To paraphrase one of the most memorable lines in television history: Captain’s Log — Stardate Sept. 8, 2016.
The date marks the 50th anniversary of the premiere of the original “Star Trek” television series on a Thursday night in 1966. The series, created by Gene Roddenberry, ran for three seasons, and followed the futuristic sci-fi exploits of the starship Enterprise and its seasoned crew. The show would immortalize the characters of Captain Kirk, Mr. Spock, Dr. McCoy, Scotty, Lt. Uhura, Mr. Chekov and Mr. Sulu.
Part TV western, part intergalactic “Gulliver’s Travels,” park Greek mythology (with plenty of Hollywood camp and sci-fi special effects sprinkled in for good measure), the show starred William Shatner, Leonard Nimoy, DeForest Kelley, Nichelle Nichols, George Takei, Walter Koenig and James Doohan Though the original series was cancelled, syndication helped make it one of the most popular, revered and groundbreaking in TV history.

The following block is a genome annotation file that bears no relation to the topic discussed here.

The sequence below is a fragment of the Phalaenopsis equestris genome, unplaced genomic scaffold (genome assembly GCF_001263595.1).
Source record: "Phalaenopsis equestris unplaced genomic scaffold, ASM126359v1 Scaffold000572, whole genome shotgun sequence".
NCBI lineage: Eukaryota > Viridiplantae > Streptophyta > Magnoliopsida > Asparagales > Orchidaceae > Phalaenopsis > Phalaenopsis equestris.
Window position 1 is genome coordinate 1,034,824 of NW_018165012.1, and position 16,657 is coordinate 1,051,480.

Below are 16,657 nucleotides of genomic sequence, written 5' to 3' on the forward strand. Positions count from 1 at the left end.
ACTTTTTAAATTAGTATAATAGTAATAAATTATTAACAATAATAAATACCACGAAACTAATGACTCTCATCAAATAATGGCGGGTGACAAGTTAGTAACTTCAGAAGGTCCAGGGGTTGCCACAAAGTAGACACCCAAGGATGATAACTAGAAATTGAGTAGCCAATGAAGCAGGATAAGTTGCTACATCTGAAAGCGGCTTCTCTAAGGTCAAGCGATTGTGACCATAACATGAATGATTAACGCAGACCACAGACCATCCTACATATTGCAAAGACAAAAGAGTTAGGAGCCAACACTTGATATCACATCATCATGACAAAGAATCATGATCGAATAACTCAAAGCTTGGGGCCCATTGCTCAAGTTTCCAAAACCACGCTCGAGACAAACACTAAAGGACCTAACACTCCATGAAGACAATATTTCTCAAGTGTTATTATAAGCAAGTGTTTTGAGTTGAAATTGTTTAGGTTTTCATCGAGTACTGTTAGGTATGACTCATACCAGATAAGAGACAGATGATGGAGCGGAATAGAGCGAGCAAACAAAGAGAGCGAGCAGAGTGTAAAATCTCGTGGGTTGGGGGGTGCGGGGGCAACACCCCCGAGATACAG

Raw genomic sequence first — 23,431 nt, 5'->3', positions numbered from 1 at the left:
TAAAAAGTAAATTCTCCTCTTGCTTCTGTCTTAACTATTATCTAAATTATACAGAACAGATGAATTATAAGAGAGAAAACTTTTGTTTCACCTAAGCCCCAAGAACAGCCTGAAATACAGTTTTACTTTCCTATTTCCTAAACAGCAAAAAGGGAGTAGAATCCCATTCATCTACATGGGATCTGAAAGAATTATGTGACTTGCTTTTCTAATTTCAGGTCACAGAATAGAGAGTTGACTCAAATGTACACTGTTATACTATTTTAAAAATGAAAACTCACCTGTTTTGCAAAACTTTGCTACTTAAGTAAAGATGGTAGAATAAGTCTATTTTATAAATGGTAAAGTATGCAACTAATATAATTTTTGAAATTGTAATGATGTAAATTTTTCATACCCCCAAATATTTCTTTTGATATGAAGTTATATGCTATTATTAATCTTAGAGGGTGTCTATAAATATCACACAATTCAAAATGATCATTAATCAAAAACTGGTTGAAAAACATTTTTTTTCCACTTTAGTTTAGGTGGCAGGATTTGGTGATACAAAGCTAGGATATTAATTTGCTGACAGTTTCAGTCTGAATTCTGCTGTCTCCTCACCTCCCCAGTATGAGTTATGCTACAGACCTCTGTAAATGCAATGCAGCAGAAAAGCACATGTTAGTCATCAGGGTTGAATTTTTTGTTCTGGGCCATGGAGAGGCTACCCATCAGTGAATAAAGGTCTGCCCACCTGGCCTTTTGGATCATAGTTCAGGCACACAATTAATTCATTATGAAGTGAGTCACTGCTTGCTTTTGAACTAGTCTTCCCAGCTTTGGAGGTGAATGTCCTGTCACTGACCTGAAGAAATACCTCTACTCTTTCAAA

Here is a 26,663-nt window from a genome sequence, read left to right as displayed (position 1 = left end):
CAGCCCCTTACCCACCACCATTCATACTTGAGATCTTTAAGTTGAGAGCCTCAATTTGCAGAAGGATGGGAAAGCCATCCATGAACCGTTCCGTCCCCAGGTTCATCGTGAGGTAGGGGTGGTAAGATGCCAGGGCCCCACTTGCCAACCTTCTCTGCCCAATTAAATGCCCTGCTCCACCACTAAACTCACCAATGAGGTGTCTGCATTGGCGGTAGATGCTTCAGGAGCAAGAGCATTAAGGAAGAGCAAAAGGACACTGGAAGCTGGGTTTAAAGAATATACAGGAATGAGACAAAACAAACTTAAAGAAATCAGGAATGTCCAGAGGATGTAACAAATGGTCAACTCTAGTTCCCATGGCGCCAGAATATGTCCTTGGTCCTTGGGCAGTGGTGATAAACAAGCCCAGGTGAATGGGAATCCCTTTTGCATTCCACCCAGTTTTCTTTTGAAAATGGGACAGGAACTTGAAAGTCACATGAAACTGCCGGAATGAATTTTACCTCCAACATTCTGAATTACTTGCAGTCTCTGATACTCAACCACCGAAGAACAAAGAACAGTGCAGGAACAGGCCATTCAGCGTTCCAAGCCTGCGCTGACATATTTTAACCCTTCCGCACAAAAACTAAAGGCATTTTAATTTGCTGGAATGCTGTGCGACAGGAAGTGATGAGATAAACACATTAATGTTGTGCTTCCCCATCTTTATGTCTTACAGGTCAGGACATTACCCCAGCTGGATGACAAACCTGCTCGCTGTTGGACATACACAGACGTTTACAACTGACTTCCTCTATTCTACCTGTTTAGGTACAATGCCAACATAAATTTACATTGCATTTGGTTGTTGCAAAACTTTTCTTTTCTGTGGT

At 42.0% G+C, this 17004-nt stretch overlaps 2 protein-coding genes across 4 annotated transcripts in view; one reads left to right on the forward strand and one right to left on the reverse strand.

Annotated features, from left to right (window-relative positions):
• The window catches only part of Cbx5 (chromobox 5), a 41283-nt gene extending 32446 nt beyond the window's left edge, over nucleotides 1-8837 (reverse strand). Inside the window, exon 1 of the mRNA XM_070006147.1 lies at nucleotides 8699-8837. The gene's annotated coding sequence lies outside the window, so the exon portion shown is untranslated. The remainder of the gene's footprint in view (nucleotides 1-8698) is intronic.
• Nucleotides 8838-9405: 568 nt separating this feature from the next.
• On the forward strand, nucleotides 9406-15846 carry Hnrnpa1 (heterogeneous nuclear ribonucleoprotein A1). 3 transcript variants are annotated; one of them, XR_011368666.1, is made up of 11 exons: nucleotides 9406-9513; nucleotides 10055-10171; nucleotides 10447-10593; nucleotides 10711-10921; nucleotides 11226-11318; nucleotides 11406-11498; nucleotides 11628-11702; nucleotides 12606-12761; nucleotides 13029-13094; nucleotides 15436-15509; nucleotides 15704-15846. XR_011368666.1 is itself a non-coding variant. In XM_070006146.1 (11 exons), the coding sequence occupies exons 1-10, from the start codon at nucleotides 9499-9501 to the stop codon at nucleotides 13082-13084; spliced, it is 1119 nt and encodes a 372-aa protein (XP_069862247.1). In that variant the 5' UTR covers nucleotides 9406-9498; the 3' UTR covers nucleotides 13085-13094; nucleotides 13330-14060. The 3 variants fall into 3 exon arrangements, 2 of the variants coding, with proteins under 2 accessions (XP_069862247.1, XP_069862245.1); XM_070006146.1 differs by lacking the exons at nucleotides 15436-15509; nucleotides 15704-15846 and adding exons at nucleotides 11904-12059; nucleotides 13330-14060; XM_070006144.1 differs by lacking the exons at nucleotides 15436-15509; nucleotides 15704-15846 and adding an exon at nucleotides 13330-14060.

To celebrate the TV series milestone, CBS and Paramount Home Entertainment have today released “Star Trek 50th Anniversary TV and Movie Collection,” a commemorative Blu-ray box set featuring the entire original series, the subsequent TV series “Star Trek: The Next Generation,” “Star Trek: Deep Space Nine,” “Star Trek: Voyager” and “Enterprise,” and “The Animated Series.” Also included are the five original “Star Trek” feature films: “Star Trek” (1979), “Star Trek II: The Wrath of Khan” (1982), “Star Trek III: The Search for Spock”(1984), “Star Trek IV: The Voyage Home:” (1986), “Star Trek V: The Final Frontier” (1989) and “Star Trek VI: The Undiscovered Country” (1991). Also included are more than 20 hours of bonus features, an exclusive documentary, and special collectible “surprises.”
One of the most popular episodes from the original series, remains season two’s “The Trouble with Tribbles,” which aired on Dec. 29, 1967. Tribbles, those cuddly, furry creatures (who would turn out to be well, not so nice) were the brainchild of then 19-year-old college student David Gerrold, who freelanced TV show story outlines to Hollywood studios. Gerrold would go on to author more than 50 books, and more than a dozen TV episodes for series including “Star Trek Animated” “The Twilight Zone,” “Logan’s Run” and “Babyon 5,” among others.